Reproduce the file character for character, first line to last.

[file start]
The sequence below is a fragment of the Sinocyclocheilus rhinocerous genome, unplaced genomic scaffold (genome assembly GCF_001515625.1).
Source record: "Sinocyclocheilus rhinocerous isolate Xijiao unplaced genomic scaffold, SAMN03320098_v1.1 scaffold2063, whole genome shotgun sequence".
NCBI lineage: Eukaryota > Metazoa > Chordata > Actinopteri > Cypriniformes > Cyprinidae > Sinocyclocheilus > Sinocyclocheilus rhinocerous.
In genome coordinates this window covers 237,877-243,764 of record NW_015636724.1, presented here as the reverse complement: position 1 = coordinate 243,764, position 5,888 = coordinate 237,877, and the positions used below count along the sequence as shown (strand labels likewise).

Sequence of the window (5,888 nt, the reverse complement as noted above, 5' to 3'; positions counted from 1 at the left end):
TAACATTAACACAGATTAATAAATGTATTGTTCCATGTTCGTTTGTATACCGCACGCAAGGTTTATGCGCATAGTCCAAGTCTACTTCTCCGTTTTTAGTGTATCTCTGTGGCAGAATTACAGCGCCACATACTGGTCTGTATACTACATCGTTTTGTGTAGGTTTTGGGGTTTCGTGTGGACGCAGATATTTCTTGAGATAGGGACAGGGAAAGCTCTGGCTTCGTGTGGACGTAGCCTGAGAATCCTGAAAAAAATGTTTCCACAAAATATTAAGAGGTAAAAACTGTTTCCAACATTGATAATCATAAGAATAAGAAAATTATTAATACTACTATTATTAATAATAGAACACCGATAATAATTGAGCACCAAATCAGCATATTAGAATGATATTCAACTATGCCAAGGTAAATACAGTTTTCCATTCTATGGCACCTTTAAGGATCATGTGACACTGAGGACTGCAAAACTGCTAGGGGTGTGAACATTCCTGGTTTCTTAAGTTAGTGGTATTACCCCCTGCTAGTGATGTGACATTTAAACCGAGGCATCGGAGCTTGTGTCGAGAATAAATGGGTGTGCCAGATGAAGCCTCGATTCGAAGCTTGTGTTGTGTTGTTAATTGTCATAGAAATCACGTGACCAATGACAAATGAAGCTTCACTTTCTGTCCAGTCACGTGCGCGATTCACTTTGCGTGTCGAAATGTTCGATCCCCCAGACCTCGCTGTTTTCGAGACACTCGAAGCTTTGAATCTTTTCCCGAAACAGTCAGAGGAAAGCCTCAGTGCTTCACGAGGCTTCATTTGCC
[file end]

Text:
The sequence below is a fragment of the Sinocyclocheilus rhinocerous genome, unplaced genomic scaffold (genome assembly GCF_001515625.1).
Source record: "Sinocyclocheilus rhinocerous isolate Xijiao unplaced genomic scaffold, SAMN03320098_v1.1 scaffold2063, whole genome shotgun sequence".
NCBI lineage: Eukaryota > Metazoa > Chordata > Actinopteri > Cypriniformes > Cyprinidae > Sinocyclocheilus > Sinocyclocheilus rhinocerous.
In genome coordinates this window covers 237,877-243,764 of record NW_015636724.1, presented here as the reverse complement: position 1 = coordinate 243,764, position 5,888 = coordinate 237,877, and the positions used below count along the sequence as shown (strand labels likewise).

Sequence of the window (5,888 nt, the reverse complement as noted above, 5' to 3'; positions counted from 1 at the left end):
TAACATTAACACAGATTAATAAATGTATTGTTCCATGTTCGTTTGTATACCGCACGCAAGGTTTATGCGCATAGTCCAAGTCTACTTCTCCGTTTTTAGTGTATCTCTGTGGCAGAATTACAGCGCCACATACTGGTCTGTATACTACATCGTTTTGTGTAGGTTTTGGGGTTTCGTGTGGACGCAGATATTTCTTGAGATAGGGACAGGGAAAGCTCTGGCTTCGTGTGGACGTAGCCTGAGAATCCTGAAAAAAATGTTTCCACAAAATATTAAGAGGTAAAAACTGTTTCCAACATTGATAATCATAAGAATAAGAAAATTATTAATACTACTATTATTAATAATAGAACACCGATAATAATTGAGCACCAAATCAGCATATTAGAATGATATTCAACTATGCCAAGGTAAATACAGTTTTCCATTCTATGGCACCTTTAAGGATCATGTGACACTGAGGACTGCAAAACTGCTAGGGGTGTGAACATTCCTGGTTTCTTAAGTTAGTGGTATTACCCCCTGCTAGTGATGTGACATTTAAACCGAGGCATCGGAGCTTGTGTCGAGAATAAATGGGTGTGCCAGATGAAGCCTCGATTCGAAGCTTGTGTTGTGTTGTTAATTGTCATAGAAATCACGTGACCAATGACAAATGAAGCTTCACTTTCTGTCCAGTCACGTGCGCGATTCACTTTGCGTGTCGAAATGTTCGATCCCCCAGACCTCGCTGTTTTCGAGACACTCGAAGCTTTGAATCTTTTCCCGAAACAGTCAGAGGAAAGCCTCAGTGCTTCACGAGGCTTCATTTGCC